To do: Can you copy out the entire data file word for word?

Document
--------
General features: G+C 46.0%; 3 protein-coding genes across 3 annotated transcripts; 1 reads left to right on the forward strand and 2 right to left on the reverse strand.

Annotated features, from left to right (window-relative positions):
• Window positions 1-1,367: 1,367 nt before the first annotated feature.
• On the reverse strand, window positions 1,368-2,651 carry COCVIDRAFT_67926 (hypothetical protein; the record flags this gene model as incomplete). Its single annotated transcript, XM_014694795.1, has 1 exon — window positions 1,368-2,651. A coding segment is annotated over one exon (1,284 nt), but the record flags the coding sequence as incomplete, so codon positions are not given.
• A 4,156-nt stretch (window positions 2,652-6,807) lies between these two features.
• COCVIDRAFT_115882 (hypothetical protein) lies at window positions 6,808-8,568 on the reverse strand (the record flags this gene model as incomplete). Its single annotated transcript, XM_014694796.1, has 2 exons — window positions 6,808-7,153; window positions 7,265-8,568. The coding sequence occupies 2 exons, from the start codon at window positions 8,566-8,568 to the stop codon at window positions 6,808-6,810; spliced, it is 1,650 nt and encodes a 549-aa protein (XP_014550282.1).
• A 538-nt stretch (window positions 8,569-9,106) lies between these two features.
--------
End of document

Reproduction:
General features: G+C 46.0%; 3 protein-coding genes across 3 annotated transcripts; 1 reads left to right on the forward strand and 2 right to left on the reverse strand.

Annotated features, from left to right (window-relative positions):
• Window positions 1-1,367: 1,367 nt before the first annotated feature.
• On the reverse strand, window positions 1,368-2,651 carry COCVIDRAFT_67926 (hypothetical protein; the record flags this gene model as incomplete). Its single annotated transcript, XM_014694795.1, has 1 exon — window positions 1,368-2,651. A coding segment is annotated over one exon (1,284 nt), but the record flags the coding sequence as incomplete, so codon positions are not given.
• A 4,156-nt stretch (window positions 2,652-6,807) lies between these two features.
• COCVIDRAFT_115882 (hypothetical protein) lies at window positions 6,808-8,568 on the reverse strand (the record flags this gene model as incomplete). Its single annotated transcript, XM_014694796.1, has 2 exons — window positions 6,808-7,153; window positions 7,265-8,568. The coding sequence occupies 2 exons, from the start codon at window positions 8,566-8,568 to the stop codon at window positions 6,808-6,810; spliced, it is 1,650 nt and encodes a 549-aa protein (XP_014550282.1).
• A 538-nt stretch (window positions 8,569-9,106) lies between these two features.